NEH Opportunity: Summer Stipends

The NEH Summer Stipends Program supports faculty who pursuing advanced research that is of value to humanities scholars, general audiences, or both. Recipients usually produce articles, monographs, books, digital materials, archaeological site reports, translations, editions, or other scholarly resources. Summer Stipends support continuous full-time work on a humanities project for a period of two months.

The Summer Stipends program welcomes projects that respond to NEH’s Bridging Cultures initiative. Such projects could focus on cultures internationally or within the United States. International projects might seek to enlarge Americans’ understanding of other places and times, as well as other perspectives and intellectual traditions. American projects might explore the great variety of cultural influences on, and myriad subcultures within, American society.

These projects might also investigate how Americans have approached and attempted to surmount seemingly unbridgeable cultural divides, or examine the ideals of civility and civic discourse that have informed this quest. In connection with a focus on civic discourse, projects might explore the role of women in America’s civic life as well as the civic role of women in other cultures and regions of the world. All applications will be given equal consideration in accordance with the program’s evaluation criteria, whether or not they respond to the Bridging Cultures initiative.

This is a limited submission opportunity, with a deadline of September 26th, so contact the Office of Sponsored Programs (x.5129) as soon as possible.

For more information, check the NEH website.

The NSF Career Grant: Establishing the Careers of Teacher-Scholars

Supported by nearly all Directorates in the National Science Foundation, the Faculty Early Career Development Program provides a five-year grant to tenure-track faculty members with a desire to pursue scholarly work that is integrated with classroom activities and student development. Of particular interest to the NSF are projects that feature cross-disciplinary or international dimensions, in addition to projects that address a broad range of activities that address K-12 education improvement.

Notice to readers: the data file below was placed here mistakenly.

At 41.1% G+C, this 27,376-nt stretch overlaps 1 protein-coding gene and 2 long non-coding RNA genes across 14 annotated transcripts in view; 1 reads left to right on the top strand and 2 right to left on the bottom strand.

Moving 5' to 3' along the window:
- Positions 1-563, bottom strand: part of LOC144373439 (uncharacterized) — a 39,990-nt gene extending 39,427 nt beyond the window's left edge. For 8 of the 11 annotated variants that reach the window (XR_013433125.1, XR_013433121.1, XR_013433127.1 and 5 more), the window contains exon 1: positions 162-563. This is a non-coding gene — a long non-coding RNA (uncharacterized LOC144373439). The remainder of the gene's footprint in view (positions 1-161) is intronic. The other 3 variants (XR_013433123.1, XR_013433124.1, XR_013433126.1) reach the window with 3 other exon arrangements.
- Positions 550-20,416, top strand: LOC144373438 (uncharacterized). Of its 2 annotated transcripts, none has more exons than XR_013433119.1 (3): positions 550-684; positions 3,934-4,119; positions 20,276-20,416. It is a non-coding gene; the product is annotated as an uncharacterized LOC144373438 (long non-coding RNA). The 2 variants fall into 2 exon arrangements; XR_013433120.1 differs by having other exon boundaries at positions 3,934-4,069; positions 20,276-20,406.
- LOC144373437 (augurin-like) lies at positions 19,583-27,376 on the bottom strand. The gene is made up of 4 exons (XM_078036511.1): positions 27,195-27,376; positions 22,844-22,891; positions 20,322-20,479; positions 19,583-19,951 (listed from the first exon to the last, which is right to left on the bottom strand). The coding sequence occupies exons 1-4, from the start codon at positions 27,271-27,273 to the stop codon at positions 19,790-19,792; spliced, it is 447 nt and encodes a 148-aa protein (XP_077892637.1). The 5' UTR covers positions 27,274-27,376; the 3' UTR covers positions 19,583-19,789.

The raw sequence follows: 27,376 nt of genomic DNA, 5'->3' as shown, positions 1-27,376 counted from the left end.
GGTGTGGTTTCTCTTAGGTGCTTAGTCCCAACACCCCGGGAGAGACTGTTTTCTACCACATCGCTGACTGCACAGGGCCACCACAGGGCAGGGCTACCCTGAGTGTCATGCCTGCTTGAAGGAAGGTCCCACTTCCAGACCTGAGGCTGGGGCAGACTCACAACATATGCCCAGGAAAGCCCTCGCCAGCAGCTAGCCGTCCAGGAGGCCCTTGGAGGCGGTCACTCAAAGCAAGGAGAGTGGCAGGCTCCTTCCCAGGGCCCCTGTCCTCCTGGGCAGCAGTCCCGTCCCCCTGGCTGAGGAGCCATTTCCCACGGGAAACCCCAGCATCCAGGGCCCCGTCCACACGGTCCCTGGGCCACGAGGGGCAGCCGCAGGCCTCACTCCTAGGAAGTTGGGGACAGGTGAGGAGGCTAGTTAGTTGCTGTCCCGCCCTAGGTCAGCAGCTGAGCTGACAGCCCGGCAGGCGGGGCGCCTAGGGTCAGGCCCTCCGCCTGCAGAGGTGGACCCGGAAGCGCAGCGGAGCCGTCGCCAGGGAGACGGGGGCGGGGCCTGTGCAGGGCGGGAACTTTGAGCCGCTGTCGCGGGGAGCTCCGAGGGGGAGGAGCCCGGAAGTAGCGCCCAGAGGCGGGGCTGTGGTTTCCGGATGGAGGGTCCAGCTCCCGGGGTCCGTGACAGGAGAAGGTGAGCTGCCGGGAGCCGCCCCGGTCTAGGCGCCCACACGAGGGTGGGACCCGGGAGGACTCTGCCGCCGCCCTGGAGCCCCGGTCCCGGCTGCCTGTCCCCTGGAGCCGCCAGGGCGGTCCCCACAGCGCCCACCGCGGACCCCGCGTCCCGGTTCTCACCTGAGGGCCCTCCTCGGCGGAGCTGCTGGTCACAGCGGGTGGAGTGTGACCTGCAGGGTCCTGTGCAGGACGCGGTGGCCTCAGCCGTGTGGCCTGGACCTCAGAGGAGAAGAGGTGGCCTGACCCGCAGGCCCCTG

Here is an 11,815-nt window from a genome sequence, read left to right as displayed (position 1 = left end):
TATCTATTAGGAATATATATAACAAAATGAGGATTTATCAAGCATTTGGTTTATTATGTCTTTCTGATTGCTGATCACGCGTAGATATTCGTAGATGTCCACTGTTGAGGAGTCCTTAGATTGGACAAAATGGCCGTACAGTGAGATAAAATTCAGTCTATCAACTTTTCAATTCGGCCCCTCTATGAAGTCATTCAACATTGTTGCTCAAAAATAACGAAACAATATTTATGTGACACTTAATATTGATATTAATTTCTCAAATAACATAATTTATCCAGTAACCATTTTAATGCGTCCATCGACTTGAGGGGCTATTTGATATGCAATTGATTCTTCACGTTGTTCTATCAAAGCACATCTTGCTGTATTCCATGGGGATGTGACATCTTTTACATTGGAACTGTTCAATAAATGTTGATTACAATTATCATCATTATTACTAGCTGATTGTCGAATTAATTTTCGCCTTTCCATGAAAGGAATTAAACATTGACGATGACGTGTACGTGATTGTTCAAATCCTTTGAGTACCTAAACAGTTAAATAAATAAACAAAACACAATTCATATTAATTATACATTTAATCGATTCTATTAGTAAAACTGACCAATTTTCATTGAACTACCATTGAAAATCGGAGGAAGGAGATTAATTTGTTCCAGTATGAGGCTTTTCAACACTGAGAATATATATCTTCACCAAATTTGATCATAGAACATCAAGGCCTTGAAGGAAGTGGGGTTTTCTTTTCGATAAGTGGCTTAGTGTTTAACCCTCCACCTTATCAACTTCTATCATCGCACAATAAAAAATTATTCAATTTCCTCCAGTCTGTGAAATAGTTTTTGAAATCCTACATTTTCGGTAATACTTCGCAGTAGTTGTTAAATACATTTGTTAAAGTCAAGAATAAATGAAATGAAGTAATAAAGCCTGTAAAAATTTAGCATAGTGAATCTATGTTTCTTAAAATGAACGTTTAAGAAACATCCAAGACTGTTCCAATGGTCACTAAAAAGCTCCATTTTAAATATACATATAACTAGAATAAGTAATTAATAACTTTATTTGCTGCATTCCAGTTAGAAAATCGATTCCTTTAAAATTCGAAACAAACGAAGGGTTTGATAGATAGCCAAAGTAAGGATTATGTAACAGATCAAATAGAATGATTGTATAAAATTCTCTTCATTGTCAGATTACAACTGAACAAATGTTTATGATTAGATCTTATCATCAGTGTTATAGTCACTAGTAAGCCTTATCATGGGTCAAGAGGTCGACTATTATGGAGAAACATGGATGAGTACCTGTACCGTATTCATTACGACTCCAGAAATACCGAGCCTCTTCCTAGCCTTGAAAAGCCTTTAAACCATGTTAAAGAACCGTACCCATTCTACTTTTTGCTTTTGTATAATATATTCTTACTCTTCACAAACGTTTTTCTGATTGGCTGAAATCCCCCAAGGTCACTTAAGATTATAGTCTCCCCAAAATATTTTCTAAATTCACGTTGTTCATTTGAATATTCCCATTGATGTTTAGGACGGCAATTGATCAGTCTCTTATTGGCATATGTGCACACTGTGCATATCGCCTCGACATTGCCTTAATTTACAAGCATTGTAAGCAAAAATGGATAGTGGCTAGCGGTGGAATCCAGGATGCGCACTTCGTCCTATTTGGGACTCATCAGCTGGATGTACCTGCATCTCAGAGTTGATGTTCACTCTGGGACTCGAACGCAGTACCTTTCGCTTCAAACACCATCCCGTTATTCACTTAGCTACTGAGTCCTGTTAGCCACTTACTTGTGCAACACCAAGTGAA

While these grants are competitive, they are not limited to the larger research-intensive institutions (small schools are eligible as well) and they are not limited to just the STEM disciplines. The NSF supports research in education and the social sciences, in addition to science and technology.

If you would like to review the Funding Notice, you can find it here. If you’d like to discuss your plan to apply for a Career Grant, please call the Office of Sponsored Programs at x5129.

NSF Announces Deadline for Research in Undergraduate Institutions

The Research in Undergraduate Institutions (RUI) activity supports research by faculty members of predominantly undergraduate institutions through the funding of (1) individual and collaborative research projects, (2) the purchase of shared-use research instrumentation, and (3) Research Opportunity Awards for work with NSF-supported investigators at other institutions. All NSF directorates participate in the RUI activity. RUI proposals are evaluated and funded by the NSF programs in the disciplinary areas of the proposed research. Eligible "predominantly undergraduate" institutions include U.S. two-year, four-year, masters-level, and small doctoral colleges and universities that (1) grant baccalaureate degrees in NSF-supported fields, or provide programs of instruction for students pursuing such degrees with institutional transfers (e.g., two-year schools), (2) have undergraduate enrollment exceeding graduate enrollment, and (3) award an average of no more than 10 Ph.D. or D.Sc. degrees per year in all NSF-supportable disciplines. Autonomous campuses in a system are considered independently, although they may be submitting their proposals through a central office. A Research Opportunity Award is usually funded as a supplement to the NSF grant of the host researcher, and the application is submitted by the host institution.

Recent Awards
Developing Models of Facilitated Diffusion for DNA Binding Proteins (Emmanuel College)
Making Sense of Source Code: Improving Software through Information Retrieval (Loyola - MD)
A Common Cognitive Foundation for Rhythm in Music and Speech (College of Wooster)

For More Information: NSF RUI Program.

Funding in Perception, Action & Cognition

Supports research on perception, action and cognition. Emphasis is on research strongly grounded in theory. Central research topics for consideration by the Perception, Action, and Cognition panel include vision, audition, haptics, attention, memory, reasoning, written and spoken discourse, and motor control. The program encompasses a wide range of theoretical perspectives, such as symbolic computation, connectionism, ecological, nonlinear dynamics, and complex systems, and a variety of methodologies including both experimental studies and modeling. The PAC program is open to co-review of proposals submitted to other programs (e.g., Linguistics, Developmental and Learning Sciences, Cognitive Neuroscience, etc). Proposals may involve clinical populations, animals, or computational modeling only if the work has direct impact on basic issues of human perception, action, or cognition.

Cognitive and Neural Mechanisms of Face and Word Processing: Common Principles (Carnegie Mellon)
Workshop on Cognitive Science: the Computational Paradigm (Kalamazoo College)
Phonetic Convergence in Spoken Communication (Montclair University)

For More Information: NSF Perception, Action & Cognition.

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